Wednesday, 7 March 2012



This will be more of an on-going series. Plenty of people have expressed their dissatisfaction with the current state of our economic knowledge, especially with regards to macro-economics: Paul Omerod wrote a book or two on the subject and this crisis led to countless criticisms from The Economist to Paul Krugman.

Via 'Money Illusion', Scott Sumner's blog (on the side), I became aware of a new 'school' of thought - the Market Monetarists (the first theory to be born through the blogosphere, says Wikipedia). In a way, his and fellow Market Monetarists relative success push me to try. Sure, I am not an accredited academic in Economic sciences but then macro-economics knowledge is so limited, so primitive in many ways that I do believe amateurs could still make meaningful contributions.

I do not pretend to be Keynes reborn or have the penetrating vision of Adam Smith or even the furious passion and intellectual reach of Karl Marx. But, in this series, I hope to highlight a couple of important points and, even if I cannot model macro-economy mathematically myself, at least point to some general rule of thumbs, both for the politic/public discourse and for professionals to build upon. I suspect that, at first, most people will find some of the points either obvious or not meaningfully different from one school or thought or the other. But I hope that the combination of all the factors will lead to something interesting.


As discussed in other posts/articles, following the stagflation of the 70s/early 80s, supply side economics came to the fore. Wikipedia summarizes its foundation rather well: "Supply-side economics is a school of macroeconomic thought that argues that economic growth can be most effectively created by lowering barriers for people to produce (supply) goods and services, such as lowering income tax and capital gains tax rates, and by allowing greater flexibility by reducing regulation. According to supply-side economics, consumers will then benefit from a greater supply of goods and services at lower prices".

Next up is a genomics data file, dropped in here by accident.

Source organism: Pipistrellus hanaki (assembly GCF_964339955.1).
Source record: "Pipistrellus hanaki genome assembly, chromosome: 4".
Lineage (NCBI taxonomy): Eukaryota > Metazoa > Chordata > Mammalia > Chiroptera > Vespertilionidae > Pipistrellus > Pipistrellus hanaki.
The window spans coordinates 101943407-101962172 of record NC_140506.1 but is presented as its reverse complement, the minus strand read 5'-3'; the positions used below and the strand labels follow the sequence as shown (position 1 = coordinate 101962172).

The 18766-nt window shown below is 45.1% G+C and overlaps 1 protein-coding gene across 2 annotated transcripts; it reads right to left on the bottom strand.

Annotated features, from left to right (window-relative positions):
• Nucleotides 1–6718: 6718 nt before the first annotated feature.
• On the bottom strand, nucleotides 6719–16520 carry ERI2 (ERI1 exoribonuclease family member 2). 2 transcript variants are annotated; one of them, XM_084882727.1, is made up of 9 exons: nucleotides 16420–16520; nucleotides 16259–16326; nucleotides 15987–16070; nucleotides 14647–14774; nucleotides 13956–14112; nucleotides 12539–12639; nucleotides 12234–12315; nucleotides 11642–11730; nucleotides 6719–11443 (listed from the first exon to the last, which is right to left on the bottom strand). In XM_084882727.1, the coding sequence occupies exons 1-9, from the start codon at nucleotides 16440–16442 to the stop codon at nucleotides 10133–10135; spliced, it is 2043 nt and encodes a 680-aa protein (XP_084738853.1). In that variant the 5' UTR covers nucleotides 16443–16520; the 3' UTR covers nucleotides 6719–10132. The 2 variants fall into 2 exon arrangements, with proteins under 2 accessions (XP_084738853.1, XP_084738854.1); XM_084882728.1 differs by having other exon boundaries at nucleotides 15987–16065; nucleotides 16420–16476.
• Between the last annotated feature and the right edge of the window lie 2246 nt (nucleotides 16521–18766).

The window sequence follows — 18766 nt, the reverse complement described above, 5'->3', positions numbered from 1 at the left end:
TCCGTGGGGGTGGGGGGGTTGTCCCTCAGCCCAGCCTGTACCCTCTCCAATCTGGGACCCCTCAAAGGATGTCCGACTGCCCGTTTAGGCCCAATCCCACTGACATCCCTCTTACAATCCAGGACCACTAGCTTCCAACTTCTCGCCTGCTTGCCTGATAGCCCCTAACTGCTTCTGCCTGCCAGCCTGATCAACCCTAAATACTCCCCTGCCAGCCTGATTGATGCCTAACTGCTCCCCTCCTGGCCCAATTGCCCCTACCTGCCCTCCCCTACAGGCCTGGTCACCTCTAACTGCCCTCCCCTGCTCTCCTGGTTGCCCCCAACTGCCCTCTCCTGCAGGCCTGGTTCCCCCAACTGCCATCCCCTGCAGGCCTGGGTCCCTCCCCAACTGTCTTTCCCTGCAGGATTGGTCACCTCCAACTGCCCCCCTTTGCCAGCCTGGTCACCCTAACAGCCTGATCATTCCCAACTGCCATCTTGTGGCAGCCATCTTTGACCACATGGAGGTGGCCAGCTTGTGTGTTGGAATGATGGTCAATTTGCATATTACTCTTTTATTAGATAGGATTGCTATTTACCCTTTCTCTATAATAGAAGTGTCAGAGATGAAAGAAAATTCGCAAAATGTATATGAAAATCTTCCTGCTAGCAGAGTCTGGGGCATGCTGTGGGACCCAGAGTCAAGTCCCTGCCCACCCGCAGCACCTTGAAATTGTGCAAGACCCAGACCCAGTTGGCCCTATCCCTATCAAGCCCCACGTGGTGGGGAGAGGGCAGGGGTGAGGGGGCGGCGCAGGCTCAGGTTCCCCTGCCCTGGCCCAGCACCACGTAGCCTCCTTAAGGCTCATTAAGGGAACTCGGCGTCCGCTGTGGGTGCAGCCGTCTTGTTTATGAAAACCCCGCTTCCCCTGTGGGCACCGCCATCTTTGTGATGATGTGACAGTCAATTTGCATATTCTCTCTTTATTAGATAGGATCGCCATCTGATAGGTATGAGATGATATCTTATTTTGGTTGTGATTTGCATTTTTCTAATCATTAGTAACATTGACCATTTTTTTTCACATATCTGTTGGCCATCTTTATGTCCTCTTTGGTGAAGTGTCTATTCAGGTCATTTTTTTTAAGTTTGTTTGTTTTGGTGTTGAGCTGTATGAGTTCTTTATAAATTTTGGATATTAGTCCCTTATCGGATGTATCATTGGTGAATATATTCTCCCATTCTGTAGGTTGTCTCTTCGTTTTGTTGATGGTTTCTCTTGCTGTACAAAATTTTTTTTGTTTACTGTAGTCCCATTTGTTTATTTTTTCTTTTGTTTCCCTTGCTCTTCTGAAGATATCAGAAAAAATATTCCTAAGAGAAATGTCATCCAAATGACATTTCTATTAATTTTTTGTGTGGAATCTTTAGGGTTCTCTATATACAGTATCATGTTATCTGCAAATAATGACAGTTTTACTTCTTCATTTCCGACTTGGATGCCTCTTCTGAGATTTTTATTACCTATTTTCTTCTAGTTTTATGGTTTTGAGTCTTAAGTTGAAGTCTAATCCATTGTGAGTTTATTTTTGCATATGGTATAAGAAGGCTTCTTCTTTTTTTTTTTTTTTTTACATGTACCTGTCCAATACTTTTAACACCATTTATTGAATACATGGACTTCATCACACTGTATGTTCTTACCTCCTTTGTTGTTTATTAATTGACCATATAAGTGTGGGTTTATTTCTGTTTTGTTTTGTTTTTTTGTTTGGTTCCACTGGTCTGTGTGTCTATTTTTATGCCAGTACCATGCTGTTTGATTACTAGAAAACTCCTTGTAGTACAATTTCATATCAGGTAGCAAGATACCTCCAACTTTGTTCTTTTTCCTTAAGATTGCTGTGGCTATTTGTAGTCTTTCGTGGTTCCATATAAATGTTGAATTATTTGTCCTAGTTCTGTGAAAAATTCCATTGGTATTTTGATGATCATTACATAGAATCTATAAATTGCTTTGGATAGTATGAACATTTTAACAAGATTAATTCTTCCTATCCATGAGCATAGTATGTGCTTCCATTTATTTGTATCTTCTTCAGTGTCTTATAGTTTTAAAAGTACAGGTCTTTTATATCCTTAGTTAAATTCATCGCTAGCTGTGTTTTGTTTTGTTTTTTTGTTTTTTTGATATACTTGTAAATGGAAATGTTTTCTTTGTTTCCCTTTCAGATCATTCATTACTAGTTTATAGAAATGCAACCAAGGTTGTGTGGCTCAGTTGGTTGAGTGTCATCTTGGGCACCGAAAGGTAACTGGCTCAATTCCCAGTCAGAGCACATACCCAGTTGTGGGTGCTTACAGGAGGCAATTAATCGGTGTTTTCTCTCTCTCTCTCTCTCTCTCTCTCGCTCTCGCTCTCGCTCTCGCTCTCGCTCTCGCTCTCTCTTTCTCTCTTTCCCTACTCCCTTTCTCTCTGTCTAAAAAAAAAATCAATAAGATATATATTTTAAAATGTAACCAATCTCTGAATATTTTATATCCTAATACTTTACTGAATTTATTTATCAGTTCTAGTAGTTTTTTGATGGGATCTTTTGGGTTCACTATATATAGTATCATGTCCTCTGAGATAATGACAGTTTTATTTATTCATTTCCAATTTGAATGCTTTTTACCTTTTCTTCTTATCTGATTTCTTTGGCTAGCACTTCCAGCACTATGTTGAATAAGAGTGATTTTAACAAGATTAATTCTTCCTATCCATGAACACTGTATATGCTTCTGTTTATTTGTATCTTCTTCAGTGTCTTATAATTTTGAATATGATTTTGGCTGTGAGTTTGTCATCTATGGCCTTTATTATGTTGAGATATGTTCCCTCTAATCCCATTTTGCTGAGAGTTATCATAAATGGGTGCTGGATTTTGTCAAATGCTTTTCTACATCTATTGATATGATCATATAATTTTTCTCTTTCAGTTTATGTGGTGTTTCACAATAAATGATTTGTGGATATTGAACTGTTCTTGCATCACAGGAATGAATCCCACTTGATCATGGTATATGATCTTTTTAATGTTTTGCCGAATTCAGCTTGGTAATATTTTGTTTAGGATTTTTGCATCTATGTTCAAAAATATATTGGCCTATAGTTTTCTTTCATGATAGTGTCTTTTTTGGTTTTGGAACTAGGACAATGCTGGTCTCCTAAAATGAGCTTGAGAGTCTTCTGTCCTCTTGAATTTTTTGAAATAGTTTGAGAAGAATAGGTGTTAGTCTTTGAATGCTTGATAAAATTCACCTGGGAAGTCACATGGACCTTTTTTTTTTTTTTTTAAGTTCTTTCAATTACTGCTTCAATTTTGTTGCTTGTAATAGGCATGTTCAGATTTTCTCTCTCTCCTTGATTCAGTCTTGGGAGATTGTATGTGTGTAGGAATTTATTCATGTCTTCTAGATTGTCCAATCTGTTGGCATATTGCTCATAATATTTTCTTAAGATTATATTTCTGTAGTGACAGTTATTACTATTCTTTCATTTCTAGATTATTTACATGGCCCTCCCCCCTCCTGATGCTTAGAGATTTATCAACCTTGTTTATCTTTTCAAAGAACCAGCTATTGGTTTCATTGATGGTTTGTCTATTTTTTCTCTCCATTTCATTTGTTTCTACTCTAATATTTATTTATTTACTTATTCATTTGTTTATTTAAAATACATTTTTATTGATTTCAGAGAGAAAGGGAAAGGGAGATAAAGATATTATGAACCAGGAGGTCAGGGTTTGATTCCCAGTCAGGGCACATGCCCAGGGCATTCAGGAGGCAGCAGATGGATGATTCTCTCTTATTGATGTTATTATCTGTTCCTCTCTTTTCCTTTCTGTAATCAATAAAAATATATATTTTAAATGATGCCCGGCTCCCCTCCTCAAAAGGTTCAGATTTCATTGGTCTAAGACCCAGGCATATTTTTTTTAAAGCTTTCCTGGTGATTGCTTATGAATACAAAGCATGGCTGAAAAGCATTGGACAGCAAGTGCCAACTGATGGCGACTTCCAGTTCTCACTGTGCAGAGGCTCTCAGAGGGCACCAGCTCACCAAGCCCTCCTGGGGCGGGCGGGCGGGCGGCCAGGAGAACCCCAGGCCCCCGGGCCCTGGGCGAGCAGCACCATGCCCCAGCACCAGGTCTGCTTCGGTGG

And, to be fair, those aspects and other drivers of supply, are worth thinking about. There is nothing intrinsincally wrong with wanting to fight "burdensome" regulation or indeed with wanting low tax rates for producers and investors. And we have all experienced some variations of Say's law or, as James Mill puts it: "the production of commodities creates, and is the one and universal cause which creates a market for the commodities produced". Every new product that has created an entire industry (or at least an entire new product category) in the history of capitalism can be said to demonstrate or prove that statement. 

However, I think that the last 30 years, following the experience of the XIXth century, show that Keynes was fundamentally correct when he said "demand creates its own supply". Or even more to the point "solvent demand creates its own supply"...